Bitpay

Funding Rounds (3) - $32.50M

- See more at: http://www.crunchbase.com/organization/bitpay#sthash.yvlqpNtr.dpufBitpay prices

An interesting departure from the per transaction/fee model, Bitpay implemented a subscription system which benefits those customers who perform a large quantity of relatively small transactions moreso than those who process large orders.

I calculate Bitpay's most recent $30 million series A round to have been at around 9.2x sales, valuing the company at $160 million. This is a guestimate, of course, since I do not have access to internal numbers.  

Next we have Coinbase...

Funding Rounds (3) - $31.70M

- See more at: http://www.crunchbase.com/organization/coinbase#sthash.CD8IPTp6.dpufCoinbase 

There's also Circle, founded by Mr. Allaire of Coldfusion fame (sold to Adobe Systems).

Funding Rounds (2) - $26M 

- See more at: http://www.crunchbase.com/organization/nfc-direct#sthash.dd0DaxHc.dpuf

Circle has not publicly launched yet but promises to bring a new level of simplicity and user-friendliness to the bitcoin payment ecosystem, concentrating more on a banking paradigm then the technical bent that bitcoin is known to represent. This is all you need ot know about the Circle business model as it relates to this discussion of impending margin compression...

Circle

Free=Margin Compression!

Let's see how this plays out for customers. The most lucrative segments for this industry is the SME (small and medium business enterprises) who process anywhere between 10 and 1,000 transactions per month. Why? Because there are simply more SMEs than there are big companies in the world. Let's see what the two biggest bitcoin processors look like when stacked up against PayPal's Mass Pay product for the SME market...

image019

image027image028image029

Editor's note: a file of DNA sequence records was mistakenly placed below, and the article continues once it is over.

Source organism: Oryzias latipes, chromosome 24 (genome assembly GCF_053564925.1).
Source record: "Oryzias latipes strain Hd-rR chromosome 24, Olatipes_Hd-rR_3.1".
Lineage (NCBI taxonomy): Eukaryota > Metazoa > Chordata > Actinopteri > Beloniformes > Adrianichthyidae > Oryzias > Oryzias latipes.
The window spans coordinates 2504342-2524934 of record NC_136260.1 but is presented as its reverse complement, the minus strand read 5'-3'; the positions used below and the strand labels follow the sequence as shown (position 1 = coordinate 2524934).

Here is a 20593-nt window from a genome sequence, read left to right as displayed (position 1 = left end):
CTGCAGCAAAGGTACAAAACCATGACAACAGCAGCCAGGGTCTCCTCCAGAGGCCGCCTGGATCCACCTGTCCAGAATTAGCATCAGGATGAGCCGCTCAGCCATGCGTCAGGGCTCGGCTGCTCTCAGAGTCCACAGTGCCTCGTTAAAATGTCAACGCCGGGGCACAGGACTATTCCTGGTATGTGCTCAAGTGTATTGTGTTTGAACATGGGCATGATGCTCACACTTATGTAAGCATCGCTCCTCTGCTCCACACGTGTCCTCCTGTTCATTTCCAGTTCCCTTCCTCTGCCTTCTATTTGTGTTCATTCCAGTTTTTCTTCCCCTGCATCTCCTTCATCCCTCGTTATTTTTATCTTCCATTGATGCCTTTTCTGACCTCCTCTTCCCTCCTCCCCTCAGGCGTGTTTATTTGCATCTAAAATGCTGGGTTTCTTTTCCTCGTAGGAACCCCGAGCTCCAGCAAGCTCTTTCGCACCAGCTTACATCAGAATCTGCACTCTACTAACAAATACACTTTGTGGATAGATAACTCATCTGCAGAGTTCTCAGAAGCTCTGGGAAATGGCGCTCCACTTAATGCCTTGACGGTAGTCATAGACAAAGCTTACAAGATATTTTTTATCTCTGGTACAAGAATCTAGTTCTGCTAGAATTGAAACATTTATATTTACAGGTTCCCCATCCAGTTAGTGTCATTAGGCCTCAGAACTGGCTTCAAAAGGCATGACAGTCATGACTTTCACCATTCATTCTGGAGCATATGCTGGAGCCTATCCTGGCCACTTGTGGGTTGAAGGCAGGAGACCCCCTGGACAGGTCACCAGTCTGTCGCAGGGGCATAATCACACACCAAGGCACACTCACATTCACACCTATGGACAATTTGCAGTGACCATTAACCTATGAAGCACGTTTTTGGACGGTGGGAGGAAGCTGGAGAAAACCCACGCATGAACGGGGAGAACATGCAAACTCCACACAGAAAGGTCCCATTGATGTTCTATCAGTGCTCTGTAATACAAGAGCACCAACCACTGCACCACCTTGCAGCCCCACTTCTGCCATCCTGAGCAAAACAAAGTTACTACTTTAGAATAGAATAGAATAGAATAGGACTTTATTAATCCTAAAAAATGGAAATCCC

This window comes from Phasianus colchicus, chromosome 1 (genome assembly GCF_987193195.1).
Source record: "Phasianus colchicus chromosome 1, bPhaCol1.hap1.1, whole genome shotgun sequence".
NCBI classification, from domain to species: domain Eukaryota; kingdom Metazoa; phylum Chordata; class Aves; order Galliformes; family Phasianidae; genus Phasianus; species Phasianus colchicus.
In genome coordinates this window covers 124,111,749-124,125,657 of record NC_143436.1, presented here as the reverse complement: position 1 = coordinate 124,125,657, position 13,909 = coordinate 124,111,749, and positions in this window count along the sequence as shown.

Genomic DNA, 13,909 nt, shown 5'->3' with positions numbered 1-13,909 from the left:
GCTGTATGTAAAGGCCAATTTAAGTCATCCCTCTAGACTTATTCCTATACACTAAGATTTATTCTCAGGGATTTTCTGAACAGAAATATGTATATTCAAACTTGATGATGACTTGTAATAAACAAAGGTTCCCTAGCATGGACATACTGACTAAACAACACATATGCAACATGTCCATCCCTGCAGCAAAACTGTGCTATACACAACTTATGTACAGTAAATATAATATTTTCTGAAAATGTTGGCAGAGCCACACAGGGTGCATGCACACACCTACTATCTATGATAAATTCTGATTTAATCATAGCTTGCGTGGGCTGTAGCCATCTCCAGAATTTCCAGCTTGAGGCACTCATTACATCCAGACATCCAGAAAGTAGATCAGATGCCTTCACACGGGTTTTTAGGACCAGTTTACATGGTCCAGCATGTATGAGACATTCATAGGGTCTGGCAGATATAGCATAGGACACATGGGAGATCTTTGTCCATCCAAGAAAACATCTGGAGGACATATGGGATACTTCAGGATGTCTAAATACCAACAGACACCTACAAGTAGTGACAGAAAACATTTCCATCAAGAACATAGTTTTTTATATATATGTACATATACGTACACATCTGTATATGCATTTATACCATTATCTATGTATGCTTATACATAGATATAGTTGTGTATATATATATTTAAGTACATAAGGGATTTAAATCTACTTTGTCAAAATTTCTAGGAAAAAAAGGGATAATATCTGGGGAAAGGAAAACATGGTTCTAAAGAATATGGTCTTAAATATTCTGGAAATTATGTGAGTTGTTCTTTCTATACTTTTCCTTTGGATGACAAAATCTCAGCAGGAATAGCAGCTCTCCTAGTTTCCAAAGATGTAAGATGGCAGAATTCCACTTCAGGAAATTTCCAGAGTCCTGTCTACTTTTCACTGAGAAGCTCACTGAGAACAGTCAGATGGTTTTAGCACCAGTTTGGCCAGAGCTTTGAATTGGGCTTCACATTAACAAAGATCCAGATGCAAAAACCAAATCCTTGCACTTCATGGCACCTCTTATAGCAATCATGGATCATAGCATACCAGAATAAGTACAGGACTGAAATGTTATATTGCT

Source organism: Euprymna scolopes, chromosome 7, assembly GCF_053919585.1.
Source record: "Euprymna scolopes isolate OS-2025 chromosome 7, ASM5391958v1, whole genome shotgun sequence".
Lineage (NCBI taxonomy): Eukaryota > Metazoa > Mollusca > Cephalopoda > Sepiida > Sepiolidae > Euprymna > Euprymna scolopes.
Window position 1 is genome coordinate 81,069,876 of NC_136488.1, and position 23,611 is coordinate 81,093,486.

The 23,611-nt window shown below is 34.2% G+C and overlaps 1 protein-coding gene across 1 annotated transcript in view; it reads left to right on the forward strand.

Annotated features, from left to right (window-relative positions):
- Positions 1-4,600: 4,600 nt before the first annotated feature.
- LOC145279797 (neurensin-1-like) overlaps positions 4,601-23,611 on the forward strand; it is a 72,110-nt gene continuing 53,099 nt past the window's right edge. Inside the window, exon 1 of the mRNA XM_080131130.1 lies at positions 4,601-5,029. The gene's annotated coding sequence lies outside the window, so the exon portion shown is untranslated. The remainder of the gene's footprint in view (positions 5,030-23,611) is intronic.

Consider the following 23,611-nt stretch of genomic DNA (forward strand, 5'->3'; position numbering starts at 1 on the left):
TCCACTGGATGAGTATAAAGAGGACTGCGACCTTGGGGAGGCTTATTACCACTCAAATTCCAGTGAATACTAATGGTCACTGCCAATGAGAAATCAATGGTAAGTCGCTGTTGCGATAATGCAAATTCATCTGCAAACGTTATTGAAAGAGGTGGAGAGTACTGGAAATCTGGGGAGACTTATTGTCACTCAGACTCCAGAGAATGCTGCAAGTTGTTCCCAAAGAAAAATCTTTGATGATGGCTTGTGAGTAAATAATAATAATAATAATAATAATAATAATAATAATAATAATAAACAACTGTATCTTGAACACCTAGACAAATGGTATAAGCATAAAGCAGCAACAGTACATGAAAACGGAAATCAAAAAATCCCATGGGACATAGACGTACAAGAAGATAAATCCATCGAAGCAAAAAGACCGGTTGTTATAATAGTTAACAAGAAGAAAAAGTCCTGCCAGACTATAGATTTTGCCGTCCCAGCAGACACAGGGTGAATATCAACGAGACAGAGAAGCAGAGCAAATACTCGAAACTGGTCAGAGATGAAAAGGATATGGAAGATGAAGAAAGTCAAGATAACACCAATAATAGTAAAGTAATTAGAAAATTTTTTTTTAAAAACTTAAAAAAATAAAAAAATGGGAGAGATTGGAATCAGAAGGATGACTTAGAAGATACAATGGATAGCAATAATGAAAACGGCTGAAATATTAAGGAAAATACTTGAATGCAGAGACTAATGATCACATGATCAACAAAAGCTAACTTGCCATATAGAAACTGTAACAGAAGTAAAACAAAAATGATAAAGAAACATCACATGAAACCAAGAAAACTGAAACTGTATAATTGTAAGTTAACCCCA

Of course, the Bitcoin transactions are likely a loss leader for additional, value added services for many companies in the not too distant future. As a matter of fact, I feel that the payment space will quickly become commoditized by Bitcoin technology - forcing these companies and many more (I'm talking about you Mastercard, Visa and Western Union) to innovate and offer significantly and materially better value for the buck.

Imagine what this competitive landscape will look like when Mastercard, Visa, American Express, Discover and Western Union jump into the fray. Of course, before that a much greater portion of the VC and private equity community will wake up and realize the opportunity in Bitcoin to pour more cash into it than sugar into a Bubble gum machine (emphasis on "Bubble"). The key is to get in early, and get in right. But how does one do that and where will this tale of uber margin compression end?

Well, the research report from which this info is being prepared will be offered to accredited and instituional investors starting next week, at least those who have an interest in UltraCoin. 

My next article on this topic will explicitly illustrate how UltraCoin can assist ALL players (that's right, including PayPal, Bitpay, Circle, Coinbase, Mastercard, Visa, American Express, Discover and Western Union) as well as their direct customers, in climbing up both the food chain and the value proposition ladder - thus rapidly repairing the margin compression damage they are about to bring upon thier business models.

 image014

 

picsay-1400512647Reggie Middleton discussion UltraCoin at the 2014 FinTech conference at Dechert LLP.Coindesk asks "Do Patent Filings from eBay and Western Union Pose a Threat to Bitcoin?" I feel the question is in and of itself missing the point. To explain this fully, I have to share a little bit about myself, particularly my weaknesses. I'm the type of person who is very knowledgeable about his strengths and his weaknesses, but sometimes I don't see my strength for what it is, and that is tantamount to a weakness in a highly competitive environment.